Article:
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Chinese banks to benefit from trade war, says UBP

Trade tensions between China and the US will not hit equities across the board, according to Union Bancaire Privee (UBP) chief investment officer, Norman Villamin, who advises allocating to beneficiaries of reflation policies.
Norman Villamin, Union Bancaire Privee

During a recent trip to Asia, Villamin said the equity market sell-off since the beginning of the year provides an entry opportunity into the broader Chinese market.

In particular, he said he believes the financial sector stands to benefit the most from the counter-cyclical policies intended to offset the negative impacts created by an escalating trade conflict with the US.

UBP’s current base-case scenario estimates a trimming in GDP growth by 0.8% to 6% in one year as the economy faces tariffs imposed on nearly half of all Chinese goods exported to the US.

To offset the direct consequences of this, Villamin said he expects the Chinese authorities to continue to release market liquidity via a combination of fiscal and monetary policy.

“We think China has enough policy tools to be able to stabilise the economy above the 6% growth level,” he explained, adding that these include cutting the reserves requirement ratio and devaluing the renminbi against the US dollar. He also said that the increased liquidity will potentially reduce the interbank rates on the mainland. A lower funding cost between banks will eventually improve net interest margins among the smaller players in the banking sector.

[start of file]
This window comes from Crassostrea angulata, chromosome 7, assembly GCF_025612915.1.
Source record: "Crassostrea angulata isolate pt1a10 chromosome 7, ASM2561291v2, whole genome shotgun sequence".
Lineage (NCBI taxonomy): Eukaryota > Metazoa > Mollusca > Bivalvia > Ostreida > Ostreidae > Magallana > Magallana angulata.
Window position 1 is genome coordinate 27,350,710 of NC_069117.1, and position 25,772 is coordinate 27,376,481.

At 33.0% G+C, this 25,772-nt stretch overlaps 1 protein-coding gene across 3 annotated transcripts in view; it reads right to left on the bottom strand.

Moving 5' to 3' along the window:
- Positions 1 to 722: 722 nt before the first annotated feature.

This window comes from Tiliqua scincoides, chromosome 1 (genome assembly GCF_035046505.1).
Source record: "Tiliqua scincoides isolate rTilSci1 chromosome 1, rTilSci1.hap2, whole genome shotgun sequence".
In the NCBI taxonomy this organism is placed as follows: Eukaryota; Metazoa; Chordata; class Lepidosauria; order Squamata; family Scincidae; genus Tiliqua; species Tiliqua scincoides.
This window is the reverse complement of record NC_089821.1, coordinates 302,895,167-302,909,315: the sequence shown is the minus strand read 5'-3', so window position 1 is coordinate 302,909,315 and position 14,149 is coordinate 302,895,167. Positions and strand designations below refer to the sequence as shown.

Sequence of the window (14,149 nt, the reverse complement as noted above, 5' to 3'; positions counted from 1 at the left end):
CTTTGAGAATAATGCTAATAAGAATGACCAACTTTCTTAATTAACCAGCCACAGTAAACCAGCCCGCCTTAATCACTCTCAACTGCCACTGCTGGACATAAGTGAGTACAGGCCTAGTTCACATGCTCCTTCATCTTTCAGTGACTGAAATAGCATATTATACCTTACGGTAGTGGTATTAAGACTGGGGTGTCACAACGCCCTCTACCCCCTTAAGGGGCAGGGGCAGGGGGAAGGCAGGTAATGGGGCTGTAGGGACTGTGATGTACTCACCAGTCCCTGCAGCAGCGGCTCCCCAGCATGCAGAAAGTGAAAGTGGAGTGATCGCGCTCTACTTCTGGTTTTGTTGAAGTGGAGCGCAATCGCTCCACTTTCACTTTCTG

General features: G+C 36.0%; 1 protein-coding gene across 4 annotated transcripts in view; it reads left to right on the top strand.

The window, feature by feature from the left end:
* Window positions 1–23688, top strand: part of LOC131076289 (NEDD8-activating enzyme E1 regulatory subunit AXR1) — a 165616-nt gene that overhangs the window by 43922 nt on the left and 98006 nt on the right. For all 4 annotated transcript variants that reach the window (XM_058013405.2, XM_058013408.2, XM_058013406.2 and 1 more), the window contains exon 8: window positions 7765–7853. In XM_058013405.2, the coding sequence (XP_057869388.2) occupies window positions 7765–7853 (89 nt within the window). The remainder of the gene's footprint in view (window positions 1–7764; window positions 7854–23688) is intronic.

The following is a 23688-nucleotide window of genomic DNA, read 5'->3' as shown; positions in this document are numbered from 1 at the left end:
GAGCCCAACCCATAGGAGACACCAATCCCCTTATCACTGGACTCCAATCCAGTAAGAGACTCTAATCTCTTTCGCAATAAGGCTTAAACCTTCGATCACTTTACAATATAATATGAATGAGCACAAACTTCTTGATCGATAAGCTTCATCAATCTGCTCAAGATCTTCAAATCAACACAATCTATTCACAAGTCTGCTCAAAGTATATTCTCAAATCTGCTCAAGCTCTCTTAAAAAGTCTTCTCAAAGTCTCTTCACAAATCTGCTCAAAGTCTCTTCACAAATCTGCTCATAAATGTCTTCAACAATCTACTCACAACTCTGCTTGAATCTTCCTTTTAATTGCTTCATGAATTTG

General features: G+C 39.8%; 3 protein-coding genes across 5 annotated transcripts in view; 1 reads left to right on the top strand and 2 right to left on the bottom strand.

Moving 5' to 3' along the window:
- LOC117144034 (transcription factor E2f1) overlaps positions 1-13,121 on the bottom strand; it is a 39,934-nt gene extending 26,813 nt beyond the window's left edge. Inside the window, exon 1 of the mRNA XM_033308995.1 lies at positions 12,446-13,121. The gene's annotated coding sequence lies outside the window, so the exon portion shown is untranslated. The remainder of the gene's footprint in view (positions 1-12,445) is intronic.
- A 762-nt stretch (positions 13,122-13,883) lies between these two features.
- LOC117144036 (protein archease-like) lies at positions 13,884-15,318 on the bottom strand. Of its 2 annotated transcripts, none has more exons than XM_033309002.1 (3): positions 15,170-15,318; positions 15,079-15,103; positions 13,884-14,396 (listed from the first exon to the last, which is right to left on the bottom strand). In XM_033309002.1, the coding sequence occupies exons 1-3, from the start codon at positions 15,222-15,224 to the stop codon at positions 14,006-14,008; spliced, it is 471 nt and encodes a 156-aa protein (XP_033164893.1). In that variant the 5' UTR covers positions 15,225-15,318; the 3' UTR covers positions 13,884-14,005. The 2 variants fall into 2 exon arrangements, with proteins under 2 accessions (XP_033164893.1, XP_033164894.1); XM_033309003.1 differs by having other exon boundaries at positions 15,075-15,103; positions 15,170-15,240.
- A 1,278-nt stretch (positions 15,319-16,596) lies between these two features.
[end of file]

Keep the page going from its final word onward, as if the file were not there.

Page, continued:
Even in the early stages of UBP’s risk case, where the trade conflict escalates with levies on all $500bn (approximately) of Chinese exports to the US, the performance of mainland lenders remains intact.

“China’s government can put aside the ongoing de-leveraging programme and probably allow private corporates to “re-leverage”. The larger-scale banks will therefore benefit from loan-book expansion,” said Villamin. The authority’s debt-cutting efforts to date have been aimed at reducing the systemic risk across the financial sector.

He said the worst-case scenario for an escalated trade conflict is that the GDP growth in China drops to 5.5%. But he also said it is unlikely China will back down or admit defeat in the trade war, making more retaliations possible going forward.

Moreover, the real concern is that trade tensions extend to curbs on foreign investment and tourism between the two countries, according to Villamin. Such a spillover may create some difficulty for Chinese authorities to find a balance between sustaining economic growth and managing the risk of heavy debt accumulation.

Part of the Mark Allen Group.